MIL OSI – Source: New Zealand Human Rights Commission – Release/Statement
Headline: Submission on the Oranga Tamariki Amendment Bill published
The Human Rights Commission welcomes the introduction of the Children, Young Person and their Families (Oranga Tamariki) Bill. The Bill has significant implications for the rights and well-being of children and young people in New Zealand. It is the cornerstone of the Government’s modernisation the care and protection and youth justice sectors, and introduces a range of policy and operational reforms.
The Commission supports and commends the Bill’s progressive human rights aspects. The Bill recognises and affirms of the rights of children and young people under the UN Convention on the Rights of the Child (UNCROC), the UN Convention on the Rights of Persons (UNCRPD) with Disabilities to an extent that is unprecedented in New Zealand social sector legislation. The Commission also supports the Bill’s approach in removing the current distinctions that exist in with regards to children with disabilities. However, the Commission has recommended that a specific care and protection principle is added to ensure that support and advocacy services for children with disabilities and their families are provided at the earliest opportunity.
The Bill also brings the youth justice system further into line with international human rights standards by expanding it to include 17 year olds, with an exception for those charged with a serious offence. The Commission strongly supports the recommendation of the Children’s Commissioner that this exception is removed. The Commission has also made a number of recommendations aimed at further improving the Bill’s consistency with international human rights standards on youth justice.
Other aspects of the Bill have more challenging human rights implications. The Bill affects the ethical duties of practitioners regarding confidentiality and introduces broad powers that enable agencies to gather and share data about individual children and groups of children. The Commission considers that, while the safety of children is paramount, this aspect of the Bill may have the unintended consequence of deterring vulnerable children and their families from engaging with support services. The Commission has therefore recommended that changes are made to the Bill that ensure that privacy, ethical and human rights considerations are adequately reflected in information sharing processes and decision-making.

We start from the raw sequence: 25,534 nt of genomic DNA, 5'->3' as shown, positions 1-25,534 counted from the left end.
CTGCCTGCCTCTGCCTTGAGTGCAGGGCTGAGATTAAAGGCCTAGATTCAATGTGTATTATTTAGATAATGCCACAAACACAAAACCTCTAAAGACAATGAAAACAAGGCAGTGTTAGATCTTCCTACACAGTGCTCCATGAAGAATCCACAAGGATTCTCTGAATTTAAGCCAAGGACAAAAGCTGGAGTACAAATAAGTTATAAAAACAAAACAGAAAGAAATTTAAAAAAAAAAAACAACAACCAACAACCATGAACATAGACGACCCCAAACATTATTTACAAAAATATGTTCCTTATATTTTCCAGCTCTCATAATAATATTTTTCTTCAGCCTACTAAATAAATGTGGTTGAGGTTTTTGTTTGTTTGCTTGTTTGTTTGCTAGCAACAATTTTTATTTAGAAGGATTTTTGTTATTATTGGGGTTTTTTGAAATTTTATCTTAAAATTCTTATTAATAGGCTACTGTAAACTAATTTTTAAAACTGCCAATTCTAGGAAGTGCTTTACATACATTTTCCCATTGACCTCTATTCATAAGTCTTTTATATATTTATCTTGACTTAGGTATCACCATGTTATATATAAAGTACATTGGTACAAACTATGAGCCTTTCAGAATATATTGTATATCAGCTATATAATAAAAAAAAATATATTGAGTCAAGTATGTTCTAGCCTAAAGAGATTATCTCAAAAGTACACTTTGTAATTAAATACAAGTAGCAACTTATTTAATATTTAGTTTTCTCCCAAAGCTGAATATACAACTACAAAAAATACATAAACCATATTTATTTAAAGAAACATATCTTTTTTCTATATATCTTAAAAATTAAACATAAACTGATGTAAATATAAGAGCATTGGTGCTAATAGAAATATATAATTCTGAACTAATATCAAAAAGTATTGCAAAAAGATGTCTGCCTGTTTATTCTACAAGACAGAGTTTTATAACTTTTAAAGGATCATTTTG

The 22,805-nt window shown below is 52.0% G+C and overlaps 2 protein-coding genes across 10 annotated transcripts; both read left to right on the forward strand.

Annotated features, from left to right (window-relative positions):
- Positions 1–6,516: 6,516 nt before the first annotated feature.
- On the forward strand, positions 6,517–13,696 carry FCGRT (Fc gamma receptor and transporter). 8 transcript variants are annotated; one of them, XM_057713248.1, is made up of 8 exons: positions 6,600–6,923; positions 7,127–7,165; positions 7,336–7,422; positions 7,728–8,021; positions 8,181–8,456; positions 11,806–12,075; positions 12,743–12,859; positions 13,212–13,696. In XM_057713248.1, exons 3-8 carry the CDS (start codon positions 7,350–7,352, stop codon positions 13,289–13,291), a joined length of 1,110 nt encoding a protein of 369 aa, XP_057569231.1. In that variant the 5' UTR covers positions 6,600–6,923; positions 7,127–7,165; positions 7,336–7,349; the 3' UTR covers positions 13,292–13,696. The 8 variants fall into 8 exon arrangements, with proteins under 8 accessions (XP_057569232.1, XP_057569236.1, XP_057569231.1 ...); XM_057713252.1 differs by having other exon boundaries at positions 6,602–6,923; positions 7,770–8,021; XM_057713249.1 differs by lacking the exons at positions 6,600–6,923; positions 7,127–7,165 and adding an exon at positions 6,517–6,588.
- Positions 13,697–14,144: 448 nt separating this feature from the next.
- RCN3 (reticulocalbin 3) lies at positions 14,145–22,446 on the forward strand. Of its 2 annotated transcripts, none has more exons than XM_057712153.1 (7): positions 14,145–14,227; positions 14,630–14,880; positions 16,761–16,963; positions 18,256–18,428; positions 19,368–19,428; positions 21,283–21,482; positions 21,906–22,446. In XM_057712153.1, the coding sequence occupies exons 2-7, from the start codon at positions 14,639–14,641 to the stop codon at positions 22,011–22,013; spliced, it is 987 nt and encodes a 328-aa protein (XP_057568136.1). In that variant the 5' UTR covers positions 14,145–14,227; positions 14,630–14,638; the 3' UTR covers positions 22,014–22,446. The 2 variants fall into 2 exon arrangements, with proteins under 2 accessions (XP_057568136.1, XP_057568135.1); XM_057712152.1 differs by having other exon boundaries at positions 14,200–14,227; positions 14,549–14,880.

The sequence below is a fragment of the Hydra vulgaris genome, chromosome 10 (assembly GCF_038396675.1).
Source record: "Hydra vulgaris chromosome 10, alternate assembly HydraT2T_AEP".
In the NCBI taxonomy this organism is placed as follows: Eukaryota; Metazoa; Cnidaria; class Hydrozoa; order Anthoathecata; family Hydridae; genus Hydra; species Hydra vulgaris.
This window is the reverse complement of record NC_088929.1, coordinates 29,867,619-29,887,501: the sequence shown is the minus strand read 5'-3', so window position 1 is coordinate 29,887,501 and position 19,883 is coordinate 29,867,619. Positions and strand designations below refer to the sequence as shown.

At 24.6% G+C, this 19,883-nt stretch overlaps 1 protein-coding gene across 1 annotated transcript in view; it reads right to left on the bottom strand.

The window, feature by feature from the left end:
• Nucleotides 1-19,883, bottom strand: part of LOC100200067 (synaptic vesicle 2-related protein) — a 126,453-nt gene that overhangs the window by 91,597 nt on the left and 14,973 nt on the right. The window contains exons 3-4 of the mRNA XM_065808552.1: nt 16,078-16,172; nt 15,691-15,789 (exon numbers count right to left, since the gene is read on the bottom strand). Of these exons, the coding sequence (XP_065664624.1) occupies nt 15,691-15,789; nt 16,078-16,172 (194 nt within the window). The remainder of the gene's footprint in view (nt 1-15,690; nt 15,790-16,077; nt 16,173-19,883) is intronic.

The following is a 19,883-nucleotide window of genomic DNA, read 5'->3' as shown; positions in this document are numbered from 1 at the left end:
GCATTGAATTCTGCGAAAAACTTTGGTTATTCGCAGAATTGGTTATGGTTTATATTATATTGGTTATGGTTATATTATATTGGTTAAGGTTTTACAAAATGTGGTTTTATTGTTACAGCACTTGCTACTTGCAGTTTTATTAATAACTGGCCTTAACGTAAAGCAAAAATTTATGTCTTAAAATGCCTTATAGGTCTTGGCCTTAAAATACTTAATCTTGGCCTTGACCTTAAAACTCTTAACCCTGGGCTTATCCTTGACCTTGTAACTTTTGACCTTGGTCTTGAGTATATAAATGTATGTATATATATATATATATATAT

The Bill also appears to shift towards a more interventionist care and protection model that places less priority on retaining a child’s connection with family, whānau, hapū or iwi, following removal from parental care. The Commission considers that this approach is at odds with many of the Bill’s general principles and has recommended that the current care and protection principles regarding the role of family, whānau, hapū or iwi are retained.
The Bill also sits against the background of increased public awareness about historic abuse and ill treatment of children while in the care of the state and the Commission’s call for an independent inquiry. The Bill notably does not introduce amendments aimed at residential facilities and, in the Commission’s view, cannot be seen as a response to or recognition of the state’s past failings. In light of this, the Commission has asked the select committee to consider whether it can be assured that the Bill will prevent the future occurrence of systemic failures that could lead to the abuse of children in state care.
Lastly, the Commission considers that the review of the care and protection and youth justice system cannot be considered in isolation of the underlying socio-economic stressors that lead to, or precipitate, family and whānau breakdown. This includes household poverty and material deprivation.